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    Progress in Earth and Planetary Science

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    Solid earth sciences


    Lithological structure of western Pacific lithosphere reconstructed from mantle xenoliths in a petit-spot volcano

    Mikuni K, Hirano N, Akizawa N, Yamamoto J, Machida S, Tamura A, Hagiwara Y, Morishita T

    Petit-spot, Lithosphere, Pacific plate, Mantle xenolith, Metasomatism, Melt–rock interaction

    Schematic model of the Pacific lithosphere at 160 Ma. Petit-spot magma derived from asthenosphere stagnates once at the stress-rotation field in the middle-part of lithosphere where the melt-rock interaction occurs the fertile lithology. The residual peridotite exists at the uppermost lithospheric mantle as well.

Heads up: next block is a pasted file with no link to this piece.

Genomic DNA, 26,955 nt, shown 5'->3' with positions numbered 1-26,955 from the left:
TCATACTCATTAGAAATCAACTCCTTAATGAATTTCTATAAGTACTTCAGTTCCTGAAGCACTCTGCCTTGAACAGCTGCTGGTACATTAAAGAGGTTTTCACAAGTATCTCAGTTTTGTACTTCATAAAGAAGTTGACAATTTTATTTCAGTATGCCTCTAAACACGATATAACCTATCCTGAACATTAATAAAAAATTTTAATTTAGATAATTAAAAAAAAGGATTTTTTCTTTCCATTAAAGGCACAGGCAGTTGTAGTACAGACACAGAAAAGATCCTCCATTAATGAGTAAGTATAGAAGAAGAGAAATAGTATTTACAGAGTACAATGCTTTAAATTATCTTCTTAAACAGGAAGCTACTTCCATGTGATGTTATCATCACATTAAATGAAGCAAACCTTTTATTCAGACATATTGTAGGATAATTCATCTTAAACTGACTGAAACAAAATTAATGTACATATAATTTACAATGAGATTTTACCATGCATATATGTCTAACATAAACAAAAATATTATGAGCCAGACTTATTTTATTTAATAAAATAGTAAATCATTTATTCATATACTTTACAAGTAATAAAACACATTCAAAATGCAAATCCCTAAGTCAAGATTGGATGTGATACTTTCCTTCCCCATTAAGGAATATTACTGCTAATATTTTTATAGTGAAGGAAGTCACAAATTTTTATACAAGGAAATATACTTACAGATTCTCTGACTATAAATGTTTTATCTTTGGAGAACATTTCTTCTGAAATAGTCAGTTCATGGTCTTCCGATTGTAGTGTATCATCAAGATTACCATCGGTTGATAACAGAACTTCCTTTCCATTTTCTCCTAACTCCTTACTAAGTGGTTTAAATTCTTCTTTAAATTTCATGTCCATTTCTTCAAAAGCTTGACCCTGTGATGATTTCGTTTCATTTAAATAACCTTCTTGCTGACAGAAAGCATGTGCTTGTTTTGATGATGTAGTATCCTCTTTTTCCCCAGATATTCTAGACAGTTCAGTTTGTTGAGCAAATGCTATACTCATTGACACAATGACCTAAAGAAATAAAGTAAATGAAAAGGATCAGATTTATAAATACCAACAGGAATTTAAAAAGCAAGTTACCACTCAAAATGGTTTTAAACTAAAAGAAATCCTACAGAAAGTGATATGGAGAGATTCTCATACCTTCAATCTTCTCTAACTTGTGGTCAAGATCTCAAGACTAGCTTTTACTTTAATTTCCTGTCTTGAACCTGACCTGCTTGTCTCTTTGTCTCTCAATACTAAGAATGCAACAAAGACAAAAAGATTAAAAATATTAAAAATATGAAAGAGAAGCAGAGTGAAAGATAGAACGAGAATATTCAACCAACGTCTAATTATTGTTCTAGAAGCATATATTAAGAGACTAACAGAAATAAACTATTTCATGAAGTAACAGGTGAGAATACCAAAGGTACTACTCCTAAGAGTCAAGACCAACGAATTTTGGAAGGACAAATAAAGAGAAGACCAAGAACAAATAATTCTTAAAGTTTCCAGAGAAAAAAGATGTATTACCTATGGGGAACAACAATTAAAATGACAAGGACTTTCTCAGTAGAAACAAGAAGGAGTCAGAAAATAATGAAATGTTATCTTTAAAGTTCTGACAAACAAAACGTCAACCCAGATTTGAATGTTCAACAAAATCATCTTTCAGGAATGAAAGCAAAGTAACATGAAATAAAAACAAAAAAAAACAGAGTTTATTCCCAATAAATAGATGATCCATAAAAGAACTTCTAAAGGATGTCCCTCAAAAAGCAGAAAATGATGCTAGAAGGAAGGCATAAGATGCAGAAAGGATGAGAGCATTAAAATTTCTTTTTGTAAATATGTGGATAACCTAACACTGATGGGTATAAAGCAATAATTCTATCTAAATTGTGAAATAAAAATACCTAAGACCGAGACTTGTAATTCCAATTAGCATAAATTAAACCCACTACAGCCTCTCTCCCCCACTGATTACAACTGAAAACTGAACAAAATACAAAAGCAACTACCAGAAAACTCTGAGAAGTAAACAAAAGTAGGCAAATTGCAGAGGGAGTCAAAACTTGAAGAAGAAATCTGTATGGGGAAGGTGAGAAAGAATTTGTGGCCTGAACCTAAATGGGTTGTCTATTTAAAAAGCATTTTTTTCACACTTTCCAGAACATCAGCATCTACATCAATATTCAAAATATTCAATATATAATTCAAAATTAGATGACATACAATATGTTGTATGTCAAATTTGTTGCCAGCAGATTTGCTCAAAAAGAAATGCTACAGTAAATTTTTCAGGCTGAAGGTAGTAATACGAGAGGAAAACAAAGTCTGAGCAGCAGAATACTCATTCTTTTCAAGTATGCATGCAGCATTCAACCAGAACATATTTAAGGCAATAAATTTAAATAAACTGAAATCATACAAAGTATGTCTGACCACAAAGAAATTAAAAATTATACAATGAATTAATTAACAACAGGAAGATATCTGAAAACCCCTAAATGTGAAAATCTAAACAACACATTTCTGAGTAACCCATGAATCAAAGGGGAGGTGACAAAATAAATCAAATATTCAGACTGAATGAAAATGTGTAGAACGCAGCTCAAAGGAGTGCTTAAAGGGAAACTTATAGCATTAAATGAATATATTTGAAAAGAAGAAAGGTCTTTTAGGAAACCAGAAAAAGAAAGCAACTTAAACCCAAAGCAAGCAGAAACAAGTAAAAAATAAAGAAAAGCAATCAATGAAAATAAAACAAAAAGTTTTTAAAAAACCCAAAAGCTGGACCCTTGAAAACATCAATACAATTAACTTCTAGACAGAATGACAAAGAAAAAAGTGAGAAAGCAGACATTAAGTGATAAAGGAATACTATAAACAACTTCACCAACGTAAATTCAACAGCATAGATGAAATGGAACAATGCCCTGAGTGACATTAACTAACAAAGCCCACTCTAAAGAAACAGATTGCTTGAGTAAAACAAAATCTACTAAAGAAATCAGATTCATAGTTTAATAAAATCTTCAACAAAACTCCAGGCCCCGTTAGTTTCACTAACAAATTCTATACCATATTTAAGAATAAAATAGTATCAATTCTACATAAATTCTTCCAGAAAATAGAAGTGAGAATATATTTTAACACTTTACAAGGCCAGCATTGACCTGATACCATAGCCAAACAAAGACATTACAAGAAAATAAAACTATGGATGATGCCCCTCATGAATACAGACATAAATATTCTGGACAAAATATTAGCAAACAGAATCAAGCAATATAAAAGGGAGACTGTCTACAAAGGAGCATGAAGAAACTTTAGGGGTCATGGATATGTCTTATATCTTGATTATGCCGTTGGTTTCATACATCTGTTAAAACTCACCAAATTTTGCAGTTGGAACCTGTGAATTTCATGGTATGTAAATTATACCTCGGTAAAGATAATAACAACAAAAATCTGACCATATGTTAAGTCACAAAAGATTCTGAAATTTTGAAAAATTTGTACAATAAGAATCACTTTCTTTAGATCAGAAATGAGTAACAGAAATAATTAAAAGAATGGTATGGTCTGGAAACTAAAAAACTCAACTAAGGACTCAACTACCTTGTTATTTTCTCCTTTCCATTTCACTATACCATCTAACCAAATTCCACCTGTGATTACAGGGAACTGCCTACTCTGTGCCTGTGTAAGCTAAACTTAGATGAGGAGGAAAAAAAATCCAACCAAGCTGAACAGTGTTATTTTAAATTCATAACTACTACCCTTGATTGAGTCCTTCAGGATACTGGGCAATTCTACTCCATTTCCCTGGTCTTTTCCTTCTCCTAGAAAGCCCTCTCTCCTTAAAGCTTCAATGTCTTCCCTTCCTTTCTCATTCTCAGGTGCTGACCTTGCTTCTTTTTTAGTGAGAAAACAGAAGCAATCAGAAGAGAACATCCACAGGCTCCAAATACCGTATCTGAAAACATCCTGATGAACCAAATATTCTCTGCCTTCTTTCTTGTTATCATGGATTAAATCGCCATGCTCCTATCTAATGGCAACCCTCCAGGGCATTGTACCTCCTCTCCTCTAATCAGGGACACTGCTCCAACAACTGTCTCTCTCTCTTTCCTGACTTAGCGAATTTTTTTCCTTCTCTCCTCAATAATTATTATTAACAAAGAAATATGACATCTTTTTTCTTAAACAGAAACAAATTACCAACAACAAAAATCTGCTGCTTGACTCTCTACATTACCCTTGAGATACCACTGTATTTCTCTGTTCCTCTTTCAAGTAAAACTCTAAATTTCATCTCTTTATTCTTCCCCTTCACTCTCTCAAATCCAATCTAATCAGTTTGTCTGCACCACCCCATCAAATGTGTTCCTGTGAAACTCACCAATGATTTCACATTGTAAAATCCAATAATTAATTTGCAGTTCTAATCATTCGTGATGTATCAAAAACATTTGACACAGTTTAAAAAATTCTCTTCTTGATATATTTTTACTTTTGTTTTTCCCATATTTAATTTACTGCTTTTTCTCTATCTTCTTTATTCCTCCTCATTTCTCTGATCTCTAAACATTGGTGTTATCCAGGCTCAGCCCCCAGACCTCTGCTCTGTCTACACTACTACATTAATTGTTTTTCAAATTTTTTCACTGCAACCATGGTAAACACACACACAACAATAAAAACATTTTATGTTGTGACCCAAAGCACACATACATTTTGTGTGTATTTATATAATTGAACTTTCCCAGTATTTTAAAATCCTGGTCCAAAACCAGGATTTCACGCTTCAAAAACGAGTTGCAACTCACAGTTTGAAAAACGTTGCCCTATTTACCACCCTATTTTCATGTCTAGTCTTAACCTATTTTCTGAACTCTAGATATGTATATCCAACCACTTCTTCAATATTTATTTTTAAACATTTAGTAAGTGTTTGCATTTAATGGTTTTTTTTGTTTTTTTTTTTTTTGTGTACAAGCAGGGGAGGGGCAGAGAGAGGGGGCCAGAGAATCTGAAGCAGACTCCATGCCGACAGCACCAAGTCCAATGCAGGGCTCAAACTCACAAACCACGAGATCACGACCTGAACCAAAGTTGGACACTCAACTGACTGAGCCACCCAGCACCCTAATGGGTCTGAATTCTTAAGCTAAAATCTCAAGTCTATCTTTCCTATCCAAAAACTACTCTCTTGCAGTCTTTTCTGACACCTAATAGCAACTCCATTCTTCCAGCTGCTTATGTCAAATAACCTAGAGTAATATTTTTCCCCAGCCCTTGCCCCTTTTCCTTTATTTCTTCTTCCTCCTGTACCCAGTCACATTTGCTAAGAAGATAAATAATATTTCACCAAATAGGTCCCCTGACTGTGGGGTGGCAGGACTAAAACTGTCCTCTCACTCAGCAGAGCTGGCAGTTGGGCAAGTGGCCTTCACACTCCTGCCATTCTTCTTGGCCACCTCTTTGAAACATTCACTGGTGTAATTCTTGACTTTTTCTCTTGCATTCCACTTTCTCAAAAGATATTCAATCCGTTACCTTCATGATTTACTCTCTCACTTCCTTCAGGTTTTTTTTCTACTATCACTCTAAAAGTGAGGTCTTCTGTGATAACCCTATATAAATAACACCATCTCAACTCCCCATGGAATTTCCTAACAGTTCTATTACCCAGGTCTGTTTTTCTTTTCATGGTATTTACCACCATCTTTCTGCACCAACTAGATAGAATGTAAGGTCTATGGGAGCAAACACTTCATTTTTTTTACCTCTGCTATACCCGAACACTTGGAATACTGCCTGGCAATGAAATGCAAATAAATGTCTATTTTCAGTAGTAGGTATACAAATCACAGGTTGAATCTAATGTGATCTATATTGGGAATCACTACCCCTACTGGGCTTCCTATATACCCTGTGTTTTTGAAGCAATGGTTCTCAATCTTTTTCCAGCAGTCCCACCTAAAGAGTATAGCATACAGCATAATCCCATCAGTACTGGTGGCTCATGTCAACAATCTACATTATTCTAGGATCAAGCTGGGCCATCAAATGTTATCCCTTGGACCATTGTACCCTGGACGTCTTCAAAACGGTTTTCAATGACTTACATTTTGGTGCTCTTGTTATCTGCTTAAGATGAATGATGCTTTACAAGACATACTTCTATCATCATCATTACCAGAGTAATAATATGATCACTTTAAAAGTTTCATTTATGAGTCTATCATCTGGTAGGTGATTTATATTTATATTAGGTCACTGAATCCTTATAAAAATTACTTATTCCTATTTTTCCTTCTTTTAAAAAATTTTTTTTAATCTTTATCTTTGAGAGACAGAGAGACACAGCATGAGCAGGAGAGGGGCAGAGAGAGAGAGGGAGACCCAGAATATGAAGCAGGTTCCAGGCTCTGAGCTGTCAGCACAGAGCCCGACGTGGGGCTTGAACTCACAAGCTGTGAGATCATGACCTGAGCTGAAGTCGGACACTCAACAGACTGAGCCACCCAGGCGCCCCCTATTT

The lithospheric mantle, formed at the mid-ocean ridge as a residue of crustal production, comprises theoretically depleted peridotite, but more fertile components (e.g., lherzolite and pyroxenite) have been reported, creating an enigmatic picture of the lithosphere. The oceanic lithosphere has also been found to be locally modified by intraplate magmatism as proposed from geochemistry of mantle xenolith. Petit-spot xenoliths are particularly notable as direct evidence of old lithospheric mantle and expected to retain essential information about oceanic lithosphere prior to its subduction. In this study, we report on the lithological structure of Pacific lithosphere aged at 160 Ma, just subducting into Mariana Trench, based on petrology and chemistry of ultramafic xenoliths from a petit-spot knoll, and then, we suggest the occurrence of petit-spot melt infiltration resulting in mantle metasomatism and formation of pyroxene-rich vein. Our petit-spot ultramafic xenoliths can be divided into three main types: a depleted peridotite as a residue of crust production, an enriched peridotite, and fertile pyroxenites as the product of melt–rock interactions prior to entrapment. Geothermobarometry also suggests that the depleted peridotite was derived from the uppermost lithospheric mantle, whereas the enriched peridotite and Al-augite pyroxenites were obtained from deeper layers of the lithosphere. Moreover, thermal gradient of the lithosphere estimated from these data is considerably hotter than pristine geotherm estimated on the basis of plate age. Hence, we could illustrate that the oldest portion of the Pacific lithosphere (160 Ma), which was not observed before, was locally fertilized and heated by prior multiple petit-spot magmatic events, and pyroxene-rich metasomatic veins penetrated from the base to the middle/upper lithosphere. Such local lithospheric fertilization is plausible at the plate-bending field, and the nature of Pacific Plate subducting into Mariana Trench may be partly different from what has been assumed so far.